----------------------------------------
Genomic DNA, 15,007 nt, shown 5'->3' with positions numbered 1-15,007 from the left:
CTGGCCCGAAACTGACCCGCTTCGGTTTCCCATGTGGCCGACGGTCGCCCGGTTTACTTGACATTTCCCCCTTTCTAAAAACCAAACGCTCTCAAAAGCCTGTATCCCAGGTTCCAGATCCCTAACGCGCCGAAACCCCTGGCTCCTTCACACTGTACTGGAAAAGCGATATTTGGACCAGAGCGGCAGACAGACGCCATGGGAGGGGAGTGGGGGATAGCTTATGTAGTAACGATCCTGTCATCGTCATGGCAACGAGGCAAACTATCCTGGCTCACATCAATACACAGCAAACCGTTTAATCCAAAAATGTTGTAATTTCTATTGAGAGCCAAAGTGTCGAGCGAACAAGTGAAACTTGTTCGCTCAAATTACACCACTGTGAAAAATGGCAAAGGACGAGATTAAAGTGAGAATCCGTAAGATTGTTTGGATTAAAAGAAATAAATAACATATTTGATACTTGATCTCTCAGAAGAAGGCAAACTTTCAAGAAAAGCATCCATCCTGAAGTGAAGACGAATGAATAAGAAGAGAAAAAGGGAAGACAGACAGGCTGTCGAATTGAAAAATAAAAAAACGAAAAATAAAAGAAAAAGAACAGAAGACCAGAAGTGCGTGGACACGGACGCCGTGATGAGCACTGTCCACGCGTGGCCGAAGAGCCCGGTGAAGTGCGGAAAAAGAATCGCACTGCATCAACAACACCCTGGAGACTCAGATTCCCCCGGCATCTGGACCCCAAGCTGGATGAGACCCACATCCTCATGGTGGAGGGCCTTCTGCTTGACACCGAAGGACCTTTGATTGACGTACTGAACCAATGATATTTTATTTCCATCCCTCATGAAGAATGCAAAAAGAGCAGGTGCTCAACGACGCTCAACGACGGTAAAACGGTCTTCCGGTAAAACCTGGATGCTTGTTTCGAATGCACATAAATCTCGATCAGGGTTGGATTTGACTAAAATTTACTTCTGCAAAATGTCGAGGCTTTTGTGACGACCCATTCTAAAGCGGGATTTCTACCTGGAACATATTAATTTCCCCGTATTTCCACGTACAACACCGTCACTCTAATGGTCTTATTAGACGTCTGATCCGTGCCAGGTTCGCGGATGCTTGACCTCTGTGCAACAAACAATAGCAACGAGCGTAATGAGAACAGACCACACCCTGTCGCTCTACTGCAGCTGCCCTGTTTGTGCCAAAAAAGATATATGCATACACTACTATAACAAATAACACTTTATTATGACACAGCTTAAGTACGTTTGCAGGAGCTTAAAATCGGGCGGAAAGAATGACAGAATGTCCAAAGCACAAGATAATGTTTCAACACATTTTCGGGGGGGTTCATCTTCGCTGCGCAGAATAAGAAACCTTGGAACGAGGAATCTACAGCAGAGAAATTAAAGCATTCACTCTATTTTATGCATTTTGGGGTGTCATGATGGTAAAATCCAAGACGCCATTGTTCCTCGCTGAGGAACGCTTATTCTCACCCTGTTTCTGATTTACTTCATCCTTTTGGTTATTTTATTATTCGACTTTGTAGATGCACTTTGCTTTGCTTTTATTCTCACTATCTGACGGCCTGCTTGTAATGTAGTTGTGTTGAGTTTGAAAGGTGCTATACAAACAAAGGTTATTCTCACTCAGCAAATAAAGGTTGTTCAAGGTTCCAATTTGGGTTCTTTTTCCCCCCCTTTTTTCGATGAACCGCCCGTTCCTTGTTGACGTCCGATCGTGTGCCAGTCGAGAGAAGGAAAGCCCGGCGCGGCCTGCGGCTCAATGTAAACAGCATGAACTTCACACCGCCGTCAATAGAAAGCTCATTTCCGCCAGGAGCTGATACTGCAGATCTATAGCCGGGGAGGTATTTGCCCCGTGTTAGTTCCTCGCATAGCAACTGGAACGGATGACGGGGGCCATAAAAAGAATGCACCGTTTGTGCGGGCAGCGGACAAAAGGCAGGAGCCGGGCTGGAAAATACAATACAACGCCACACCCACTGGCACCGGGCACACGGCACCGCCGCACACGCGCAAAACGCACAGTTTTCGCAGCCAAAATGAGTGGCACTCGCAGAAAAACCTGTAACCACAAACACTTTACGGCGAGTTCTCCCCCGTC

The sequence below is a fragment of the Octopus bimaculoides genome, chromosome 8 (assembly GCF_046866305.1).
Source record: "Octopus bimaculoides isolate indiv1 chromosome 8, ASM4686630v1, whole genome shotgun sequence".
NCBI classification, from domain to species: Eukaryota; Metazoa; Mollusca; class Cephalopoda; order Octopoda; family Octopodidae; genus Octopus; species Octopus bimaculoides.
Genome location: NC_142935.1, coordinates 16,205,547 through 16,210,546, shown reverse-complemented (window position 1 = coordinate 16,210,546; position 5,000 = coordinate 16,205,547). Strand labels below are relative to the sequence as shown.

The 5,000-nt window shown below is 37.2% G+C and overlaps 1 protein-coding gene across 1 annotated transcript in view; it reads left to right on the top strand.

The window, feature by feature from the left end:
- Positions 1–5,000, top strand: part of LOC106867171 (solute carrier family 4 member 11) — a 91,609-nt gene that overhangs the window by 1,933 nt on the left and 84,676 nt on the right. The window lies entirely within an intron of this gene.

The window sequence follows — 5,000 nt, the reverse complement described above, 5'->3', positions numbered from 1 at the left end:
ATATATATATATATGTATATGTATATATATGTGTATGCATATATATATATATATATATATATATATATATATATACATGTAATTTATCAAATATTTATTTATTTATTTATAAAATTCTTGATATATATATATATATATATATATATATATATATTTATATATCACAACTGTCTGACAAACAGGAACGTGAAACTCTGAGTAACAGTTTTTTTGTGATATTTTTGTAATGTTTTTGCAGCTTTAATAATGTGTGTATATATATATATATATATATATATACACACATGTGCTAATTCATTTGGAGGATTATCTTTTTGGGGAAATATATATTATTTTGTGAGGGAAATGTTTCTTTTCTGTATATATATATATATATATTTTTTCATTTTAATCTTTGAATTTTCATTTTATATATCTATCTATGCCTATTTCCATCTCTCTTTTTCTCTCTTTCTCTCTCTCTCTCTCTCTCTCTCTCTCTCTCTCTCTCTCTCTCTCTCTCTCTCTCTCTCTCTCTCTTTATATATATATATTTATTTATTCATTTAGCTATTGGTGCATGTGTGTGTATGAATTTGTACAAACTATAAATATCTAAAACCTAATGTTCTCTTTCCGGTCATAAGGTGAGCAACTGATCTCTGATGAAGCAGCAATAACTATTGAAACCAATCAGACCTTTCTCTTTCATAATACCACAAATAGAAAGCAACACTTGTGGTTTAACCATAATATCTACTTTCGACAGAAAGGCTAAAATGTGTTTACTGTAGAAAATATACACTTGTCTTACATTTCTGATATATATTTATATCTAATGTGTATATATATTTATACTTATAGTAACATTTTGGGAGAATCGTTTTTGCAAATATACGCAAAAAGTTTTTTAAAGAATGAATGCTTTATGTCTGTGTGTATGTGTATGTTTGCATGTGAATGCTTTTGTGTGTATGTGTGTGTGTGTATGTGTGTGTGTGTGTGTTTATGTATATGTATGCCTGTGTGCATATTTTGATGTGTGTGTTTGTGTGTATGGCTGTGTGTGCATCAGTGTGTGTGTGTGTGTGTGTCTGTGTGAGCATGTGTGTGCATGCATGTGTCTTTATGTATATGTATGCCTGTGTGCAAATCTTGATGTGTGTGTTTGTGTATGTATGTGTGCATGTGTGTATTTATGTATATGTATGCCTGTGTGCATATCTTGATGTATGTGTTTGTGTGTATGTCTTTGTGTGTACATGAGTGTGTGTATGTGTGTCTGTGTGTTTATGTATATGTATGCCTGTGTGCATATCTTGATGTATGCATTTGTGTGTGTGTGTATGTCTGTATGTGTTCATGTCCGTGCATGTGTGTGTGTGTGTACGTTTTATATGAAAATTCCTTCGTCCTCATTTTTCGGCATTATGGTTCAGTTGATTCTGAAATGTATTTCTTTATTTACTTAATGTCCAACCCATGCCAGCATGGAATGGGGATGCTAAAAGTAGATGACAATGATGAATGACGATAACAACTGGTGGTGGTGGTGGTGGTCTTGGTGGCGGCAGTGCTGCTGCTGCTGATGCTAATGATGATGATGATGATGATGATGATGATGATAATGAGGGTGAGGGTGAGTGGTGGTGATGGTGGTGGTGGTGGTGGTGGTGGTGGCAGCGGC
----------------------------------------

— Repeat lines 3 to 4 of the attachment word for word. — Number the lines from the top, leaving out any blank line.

The sequence below is a fragment of the Octopus bimaculoides genome, chromosome 8 (assembly GCF_046866305.1).
Source record: "Octopus bimaculoides isolate indiv1 chromosome 8, ASM4686630v1, whole genome shotgun sequence".